Since I got the MBP back roughly 3 weeks ago, I noticed that the battery life has diminished. And significantly that is. I can use the machine for a maximum of two hours now, whereas it can stay almost 3.5 to 4 hours before. I wonder if the logic board replacement has got anything to do with it (although I highly doubt). For all I know, this could have been going on for a while but I was just unaware of. It’s been more than a year anyway.
Anyhow, before I check with Apple Care, I decided to diagnose it myself first (not an expert, so let’s just check the stats). This way, I can avoid excuses technicians always make when dealing with customers (i.e. like try to reset PRAM first, etc).
Using the reliable app coconutBattery, I discovered that my current battery capacity to be only 3860mAh of the 5500mAh maximum when first purchased. That’s 70%. It also lists two equally important statistics, the battery’s Loadcycle and the age of your machine. Below is the result from mine.
Unluckily for me, I never had the stats from before today. Heck, while it bothers me to death for a few days, I won’t even think of checking if not for Snow Leopard’s battery “Condition Status,” which is pretty helpful by the way.
Normal – The battery is functioning normally.
Replace Soon – The battery is functionning normally but holds less charge than it did when it was new.
Replace Now – The battery is functioning normally but holds significantly less charge than it did when it was new.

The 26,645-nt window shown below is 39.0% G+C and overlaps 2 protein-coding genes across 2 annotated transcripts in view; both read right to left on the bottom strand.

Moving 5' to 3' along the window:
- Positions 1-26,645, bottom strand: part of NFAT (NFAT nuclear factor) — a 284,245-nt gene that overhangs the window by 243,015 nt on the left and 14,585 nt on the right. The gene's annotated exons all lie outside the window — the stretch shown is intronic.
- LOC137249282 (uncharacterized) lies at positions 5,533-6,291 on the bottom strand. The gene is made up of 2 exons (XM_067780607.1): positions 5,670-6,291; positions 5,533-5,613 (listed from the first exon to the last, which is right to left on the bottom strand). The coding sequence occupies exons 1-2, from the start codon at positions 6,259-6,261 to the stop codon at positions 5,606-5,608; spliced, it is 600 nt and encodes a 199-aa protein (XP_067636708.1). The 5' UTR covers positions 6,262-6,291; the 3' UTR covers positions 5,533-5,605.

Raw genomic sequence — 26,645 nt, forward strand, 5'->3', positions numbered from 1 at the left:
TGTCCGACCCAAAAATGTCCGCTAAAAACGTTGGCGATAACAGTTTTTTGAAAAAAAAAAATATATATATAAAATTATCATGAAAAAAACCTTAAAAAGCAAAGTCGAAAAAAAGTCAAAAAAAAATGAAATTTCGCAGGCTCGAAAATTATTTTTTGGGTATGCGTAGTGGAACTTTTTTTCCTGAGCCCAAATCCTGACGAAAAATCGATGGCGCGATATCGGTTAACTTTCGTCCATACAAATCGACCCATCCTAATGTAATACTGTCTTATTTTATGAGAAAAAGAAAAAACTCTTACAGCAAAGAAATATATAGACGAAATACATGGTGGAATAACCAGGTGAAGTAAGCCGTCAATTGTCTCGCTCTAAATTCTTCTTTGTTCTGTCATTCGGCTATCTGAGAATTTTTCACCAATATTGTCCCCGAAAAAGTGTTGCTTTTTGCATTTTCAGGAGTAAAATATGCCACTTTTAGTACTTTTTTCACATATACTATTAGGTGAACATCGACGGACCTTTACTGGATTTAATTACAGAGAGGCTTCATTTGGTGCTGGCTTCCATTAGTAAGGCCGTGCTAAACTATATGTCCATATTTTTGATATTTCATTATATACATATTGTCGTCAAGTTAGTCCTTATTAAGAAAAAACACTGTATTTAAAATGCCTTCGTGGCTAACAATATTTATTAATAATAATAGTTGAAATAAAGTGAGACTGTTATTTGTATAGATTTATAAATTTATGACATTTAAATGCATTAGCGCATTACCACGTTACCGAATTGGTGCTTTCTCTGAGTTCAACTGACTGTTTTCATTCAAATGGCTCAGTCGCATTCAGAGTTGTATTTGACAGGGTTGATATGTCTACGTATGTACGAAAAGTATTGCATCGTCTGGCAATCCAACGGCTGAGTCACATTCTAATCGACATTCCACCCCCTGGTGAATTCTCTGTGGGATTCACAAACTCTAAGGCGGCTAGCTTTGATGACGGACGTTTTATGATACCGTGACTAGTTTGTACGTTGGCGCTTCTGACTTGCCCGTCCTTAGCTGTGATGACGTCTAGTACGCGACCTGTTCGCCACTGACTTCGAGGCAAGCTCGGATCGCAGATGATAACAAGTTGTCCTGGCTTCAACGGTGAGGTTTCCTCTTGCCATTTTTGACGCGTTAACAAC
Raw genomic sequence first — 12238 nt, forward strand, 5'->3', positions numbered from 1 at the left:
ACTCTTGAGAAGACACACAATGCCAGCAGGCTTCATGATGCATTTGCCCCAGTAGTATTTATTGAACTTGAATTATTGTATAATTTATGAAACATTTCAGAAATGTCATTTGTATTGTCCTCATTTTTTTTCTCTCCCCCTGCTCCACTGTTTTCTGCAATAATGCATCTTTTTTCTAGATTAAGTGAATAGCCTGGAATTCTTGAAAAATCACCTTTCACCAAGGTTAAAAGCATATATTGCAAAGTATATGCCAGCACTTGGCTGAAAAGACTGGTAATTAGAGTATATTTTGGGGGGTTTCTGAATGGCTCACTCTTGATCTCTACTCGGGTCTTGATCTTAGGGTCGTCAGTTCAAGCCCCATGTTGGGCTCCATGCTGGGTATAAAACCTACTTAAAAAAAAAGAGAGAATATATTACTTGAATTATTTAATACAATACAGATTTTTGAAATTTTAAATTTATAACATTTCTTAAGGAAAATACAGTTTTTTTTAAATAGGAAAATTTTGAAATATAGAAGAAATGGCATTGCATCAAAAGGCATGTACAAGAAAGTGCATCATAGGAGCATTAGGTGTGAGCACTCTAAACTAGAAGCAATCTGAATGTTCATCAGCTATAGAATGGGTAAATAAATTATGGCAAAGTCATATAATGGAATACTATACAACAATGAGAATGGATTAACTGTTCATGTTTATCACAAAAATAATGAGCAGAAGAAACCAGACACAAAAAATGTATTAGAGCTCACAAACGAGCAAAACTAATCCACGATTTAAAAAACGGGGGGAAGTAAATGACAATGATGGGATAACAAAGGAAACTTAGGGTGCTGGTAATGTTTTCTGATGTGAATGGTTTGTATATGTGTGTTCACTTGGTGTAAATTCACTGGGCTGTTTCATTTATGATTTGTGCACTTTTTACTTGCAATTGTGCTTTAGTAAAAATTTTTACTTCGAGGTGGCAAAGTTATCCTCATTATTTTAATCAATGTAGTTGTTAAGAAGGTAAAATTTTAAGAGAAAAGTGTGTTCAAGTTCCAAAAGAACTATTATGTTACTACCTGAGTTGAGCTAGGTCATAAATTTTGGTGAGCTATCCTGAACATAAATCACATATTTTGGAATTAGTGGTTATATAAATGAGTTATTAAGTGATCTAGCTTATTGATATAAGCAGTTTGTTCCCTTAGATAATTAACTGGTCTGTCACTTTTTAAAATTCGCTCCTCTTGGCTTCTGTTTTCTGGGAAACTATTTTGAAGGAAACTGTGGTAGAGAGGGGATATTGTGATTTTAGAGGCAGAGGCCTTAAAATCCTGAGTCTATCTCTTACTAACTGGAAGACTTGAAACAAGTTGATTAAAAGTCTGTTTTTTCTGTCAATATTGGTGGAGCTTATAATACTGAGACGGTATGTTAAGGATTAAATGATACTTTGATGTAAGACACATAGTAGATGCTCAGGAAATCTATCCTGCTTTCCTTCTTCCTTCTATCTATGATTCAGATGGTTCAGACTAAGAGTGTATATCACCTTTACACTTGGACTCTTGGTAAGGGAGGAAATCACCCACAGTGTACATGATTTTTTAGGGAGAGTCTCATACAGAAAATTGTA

Service Battery – The battery isn’t functioning normally.
UPDATE: My battery status is at “Replace Soon” since Sunday. This morning it suddenly alarmed me with “Replace Now” sign.
The same info can be found in the System Profiler. Click the Apple Logo -> About this Mac -> More Info. In the Contents area, under Hardware, select Power. This will list the more detailed Battery Information and System Power Settings. The Cycle Count is probably the most significant one.
That’s for the initial diagnosis. I’m still not sure what first aid troubleshooting to do aside from zapping the PRAM, so I better check with google.
Even AppleCare’s replacement guideline HERE on the battery problem is not clear. I guess they have a way of knowing if it’s “manufacturing defect” or something…
Your one-year warranty includes replacement coverage for a defective battery. You can extend your replacement coverage for a defective battery to three years from the date of your notebook purchase with the AppleCare Protection Plan. However, the AppleCare Protection Plan for notebook computers does not cover batteries that have failed or are exhibiting diminished capacity except when the failure or diminished capacity is the result of a manufacturing defect.
Ok so finally, here’s how to properly maintain our lithium ion batteries to extend its life.
Calibration Method (from Apple support):
1. Plug in the power adapter and fully charge your PowerBook’s battery until the light ring or LED on the power adapter plug changes to green and the onscreen meter in the menu bar indicates that the battery is fully charged.
2. Allow the battery to rest in the fully charged state for at least two hours. You may use your computer during this time as long as the adapter is plugged in.
3. Disconnect the power adapter while the computer still on and start running the computer off battery power. You may use your computer during this time. When your battery gets low, the low battery warning dialog appears on the screen.
4. At this point, save your work. Continue to use your computer; when the battery gets very low, the computer will automatically go to sleep.
5. Turn off the computer or allow it to sleep for five hours or more.
6. Connect the power adapter and leave it connected until the battery is fully charged again.